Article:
1140 hrs;  1658 hrs;  1725 hrs  Air raid alarms; raids do not materialise.

OPERATIONS REPORTS SUNDAY 30 NOVEMBER 1941

ROYAL NAVY  0500 hrs Ursula and Regent sailed for Gibraltar and United Kingdom to refit. Olympus arrived from Gibraltar with petrol and stores. 

LUQA  0724-1110 hrs One Maryland 69 Squadron special search Ionian Sea. 0844-0945 hrs Photo-reconnaissance unit 2 on reconnaissance Comiso, Gerbeni, Catania, Gela. 1146-1545 hrs Two Marylands search B to shadow convoy. 1345-1745 hrs One Maryland 69 Squadron SF 6 patrol.  One Blenheim 18 Squadron and one Blenheim 107 Squadron SF 11 patrol.  Six Blenheims 107 Squadron despatched to attack convoy.  Failed to locate target.  Six Blenheims 18 Squadron attacked convoy in central Ionian Sea.  One Wellington S/D Flight shipping search central Ionian Sea.  Two Beaufighters B F Flight attacked motor transport along road east of Misrata.

8th BATTALION MANCHESTER REGIMENT  Battle practices have been held on the Battle Practice Range, Pembroke. Rifle Companies and 4 Platoon took part, testing platoon in the attack. B Coy 2 Kings Own Malta Regiment are under command of the unit and training at Ghain Tuffieha camp.

FORTRESS ROYAL ENGINEERS Bomb Disposal UXB  Reported 1.

 

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Posted by on November 30, 2021 in 1941, November 1941

 

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29 November 1941: Air Crew Missing After Libya Strike

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ALBACORE FAILS TO RETURN TO HAL FAR

Albacore

Albacore

One Albacore has been reported missing after an air strike on a Libyan target last night by 828 Squadron, Fleet Air Arm, based at Hal Far.  Five Albacores carried out the successful night raid on the Italian Regia Aeronautica base at Castel Benito near Tripoli.  Despite fierce enemy opposition, bombs were dropped among dispersal areas, destroying at least one aircraft and starting fires across the airfield.  The pilot of the missing Albacore has been named as S/Lt Walshe; his observer is S/Lt Lewis.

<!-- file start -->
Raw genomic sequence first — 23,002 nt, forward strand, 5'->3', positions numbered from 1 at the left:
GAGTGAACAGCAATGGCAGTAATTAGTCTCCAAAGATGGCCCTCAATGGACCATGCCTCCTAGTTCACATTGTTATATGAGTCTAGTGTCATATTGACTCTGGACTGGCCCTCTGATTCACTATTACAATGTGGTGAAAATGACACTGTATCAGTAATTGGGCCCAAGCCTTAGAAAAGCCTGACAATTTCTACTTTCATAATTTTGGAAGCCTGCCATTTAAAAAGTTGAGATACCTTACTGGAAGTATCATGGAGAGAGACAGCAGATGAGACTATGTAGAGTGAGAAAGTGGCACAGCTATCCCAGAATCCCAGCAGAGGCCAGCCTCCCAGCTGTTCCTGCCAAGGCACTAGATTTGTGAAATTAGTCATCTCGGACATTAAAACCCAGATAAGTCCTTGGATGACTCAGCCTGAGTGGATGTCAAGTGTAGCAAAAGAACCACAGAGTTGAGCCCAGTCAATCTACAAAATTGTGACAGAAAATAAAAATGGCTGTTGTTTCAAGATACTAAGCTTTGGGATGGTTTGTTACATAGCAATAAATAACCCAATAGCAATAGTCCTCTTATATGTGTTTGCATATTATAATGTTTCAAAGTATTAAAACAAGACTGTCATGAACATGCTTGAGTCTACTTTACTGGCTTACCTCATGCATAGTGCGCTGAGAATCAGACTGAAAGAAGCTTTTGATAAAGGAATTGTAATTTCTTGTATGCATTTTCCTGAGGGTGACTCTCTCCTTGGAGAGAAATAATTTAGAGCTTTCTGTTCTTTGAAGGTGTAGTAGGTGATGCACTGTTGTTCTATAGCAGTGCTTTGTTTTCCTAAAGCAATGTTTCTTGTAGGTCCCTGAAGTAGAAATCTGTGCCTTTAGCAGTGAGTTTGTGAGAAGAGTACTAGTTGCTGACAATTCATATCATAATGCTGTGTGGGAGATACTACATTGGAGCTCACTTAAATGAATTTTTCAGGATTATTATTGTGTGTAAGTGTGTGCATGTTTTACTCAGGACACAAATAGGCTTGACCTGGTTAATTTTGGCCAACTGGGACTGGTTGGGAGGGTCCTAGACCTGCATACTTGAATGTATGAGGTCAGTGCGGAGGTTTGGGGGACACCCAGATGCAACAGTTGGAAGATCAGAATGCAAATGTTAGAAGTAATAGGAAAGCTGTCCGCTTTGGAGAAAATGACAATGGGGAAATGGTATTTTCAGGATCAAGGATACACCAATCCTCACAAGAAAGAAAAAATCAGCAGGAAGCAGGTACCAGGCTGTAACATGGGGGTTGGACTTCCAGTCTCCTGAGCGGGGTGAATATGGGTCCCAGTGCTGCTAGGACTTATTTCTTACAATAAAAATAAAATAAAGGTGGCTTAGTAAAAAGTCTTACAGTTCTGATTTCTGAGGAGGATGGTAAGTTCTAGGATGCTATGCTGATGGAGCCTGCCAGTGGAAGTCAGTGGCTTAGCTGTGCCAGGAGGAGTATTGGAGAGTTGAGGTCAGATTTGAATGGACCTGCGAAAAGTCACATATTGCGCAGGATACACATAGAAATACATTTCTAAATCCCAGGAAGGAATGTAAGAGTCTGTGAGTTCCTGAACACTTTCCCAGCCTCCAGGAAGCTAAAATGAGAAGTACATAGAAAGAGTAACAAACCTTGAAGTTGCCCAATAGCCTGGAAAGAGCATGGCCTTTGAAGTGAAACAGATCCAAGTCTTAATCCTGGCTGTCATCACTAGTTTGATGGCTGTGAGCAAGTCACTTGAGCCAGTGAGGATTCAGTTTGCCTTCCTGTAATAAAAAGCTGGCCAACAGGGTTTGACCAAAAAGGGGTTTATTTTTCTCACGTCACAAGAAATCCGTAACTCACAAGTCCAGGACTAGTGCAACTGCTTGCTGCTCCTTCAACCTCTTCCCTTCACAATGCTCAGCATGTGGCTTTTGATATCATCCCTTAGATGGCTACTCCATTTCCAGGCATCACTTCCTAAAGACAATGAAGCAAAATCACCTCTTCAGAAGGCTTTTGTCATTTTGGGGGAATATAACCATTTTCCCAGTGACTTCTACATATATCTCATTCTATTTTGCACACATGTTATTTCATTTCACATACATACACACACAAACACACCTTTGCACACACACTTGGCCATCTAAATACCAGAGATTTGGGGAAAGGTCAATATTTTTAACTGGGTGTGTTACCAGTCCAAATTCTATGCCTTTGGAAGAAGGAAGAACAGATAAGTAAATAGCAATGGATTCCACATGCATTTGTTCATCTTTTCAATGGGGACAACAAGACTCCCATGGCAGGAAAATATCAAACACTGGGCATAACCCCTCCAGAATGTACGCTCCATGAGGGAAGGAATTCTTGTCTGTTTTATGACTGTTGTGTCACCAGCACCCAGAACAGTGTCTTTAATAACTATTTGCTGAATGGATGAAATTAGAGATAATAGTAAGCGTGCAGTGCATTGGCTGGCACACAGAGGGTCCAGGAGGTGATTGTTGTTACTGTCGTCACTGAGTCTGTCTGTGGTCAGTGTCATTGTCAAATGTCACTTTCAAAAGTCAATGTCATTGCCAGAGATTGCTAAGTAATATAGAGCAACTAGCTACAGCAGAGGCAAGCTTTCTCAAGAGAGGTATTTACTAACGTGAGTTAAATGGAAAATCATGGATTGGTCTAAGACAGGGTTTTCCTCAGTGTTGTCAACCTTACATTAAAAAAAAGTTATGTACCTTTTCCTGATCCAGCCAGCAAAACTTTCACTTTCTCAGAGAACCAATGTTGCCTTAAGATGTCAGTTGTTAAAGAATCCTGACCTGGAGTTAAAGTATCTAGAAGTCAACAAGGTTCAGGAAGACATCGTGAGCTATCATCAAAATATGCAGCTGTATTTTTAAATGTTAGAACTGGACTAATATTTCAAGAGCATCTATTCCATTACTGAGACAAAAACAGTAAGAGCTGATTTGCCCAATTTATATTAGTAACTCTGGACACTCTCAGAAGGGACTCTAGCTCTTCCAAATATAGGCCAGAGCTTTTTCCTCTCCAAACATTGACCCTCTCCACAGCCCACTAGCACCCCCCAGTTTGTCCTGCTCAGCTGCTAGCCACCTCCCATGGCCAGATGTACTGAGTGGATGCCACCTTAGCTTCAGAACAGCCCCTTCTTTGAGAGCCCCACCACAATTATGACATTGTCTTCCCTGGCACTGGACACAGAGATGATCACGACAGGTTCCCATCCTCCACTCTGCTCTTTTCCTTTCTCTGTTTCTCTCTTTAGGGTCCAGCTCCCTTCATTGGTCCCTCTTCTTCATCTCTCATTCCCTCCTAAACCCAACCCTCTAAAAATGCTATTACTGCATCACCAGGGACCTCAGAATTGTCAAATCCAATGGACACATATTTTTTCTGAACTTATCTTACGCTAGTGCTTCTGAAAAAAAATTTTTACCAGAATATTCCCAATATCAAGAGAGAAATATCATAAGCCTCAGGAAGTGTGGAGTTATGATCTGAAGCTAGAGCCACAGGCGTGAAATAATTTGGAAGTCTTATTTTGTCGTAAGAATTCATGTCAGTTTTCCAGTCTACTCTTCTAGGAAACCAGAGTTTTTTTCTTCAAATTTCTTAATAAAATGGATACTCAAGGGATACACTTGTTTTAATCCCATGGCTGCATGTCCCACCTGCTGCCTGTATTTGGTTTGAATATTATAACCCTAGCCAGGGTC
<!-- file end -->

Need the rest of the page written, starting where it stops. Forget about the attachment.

SECOND NAVY STRIKE FORCE FOR MALTA

Allied intelligence has discovered that Rommel’s fuel stocks are fast running out.  Seeing a real opportunity to cut off his supplies entirely, the Admiralty in London decides on an all out offensive against Axis convoys in the Mediterranean.  Malta is now to be at the spearhead of that attack. 

HMS Ajax

Already the base for Force “K”, Grand Harbour now sees the arrival of a second Strike Force “B” – including Ajax, Neptune, Kimberley and Kingston – carrying with them from Alexandria welcome supplies for Malta.  The Island is now equipped with four cruisers and four destroyers.

As if on cue, Axis supply ships set out from various Italian ports heading for Libya, closely observed by Malta’s reconnaissance pilots.

AIR RAIDS DAWN 29 NOVEMBER TO DAWN 30 NOVEMBER 1941

1057-1106 hrs Air raid alarm.  One recce Macchi crossed at great height.

1710-1728 hrs Air raid alarm.  Two recce Macchi’s crossed at great height.

1937-1939 hrs Air raid.

Military casualty  Sergeant George Tolcher, 1st Battalion The Hampshire Regiment.

OPERATIONS REPORTS SATURDAY 29 NOVEMBER 1941

ROYAL NAVY  Force “B” arrives, consisting of HMS Ajax flying the flag of Rear-Admiral H B T Rawlings Commanding Seventh Cruiser Squadron, with Neptune, Kingston and Kimberley.  Force “K” arrives.

AIR HQ  Two Wellesleys headed in from Heliolopolis, one crashed in the sea; the crew was saved.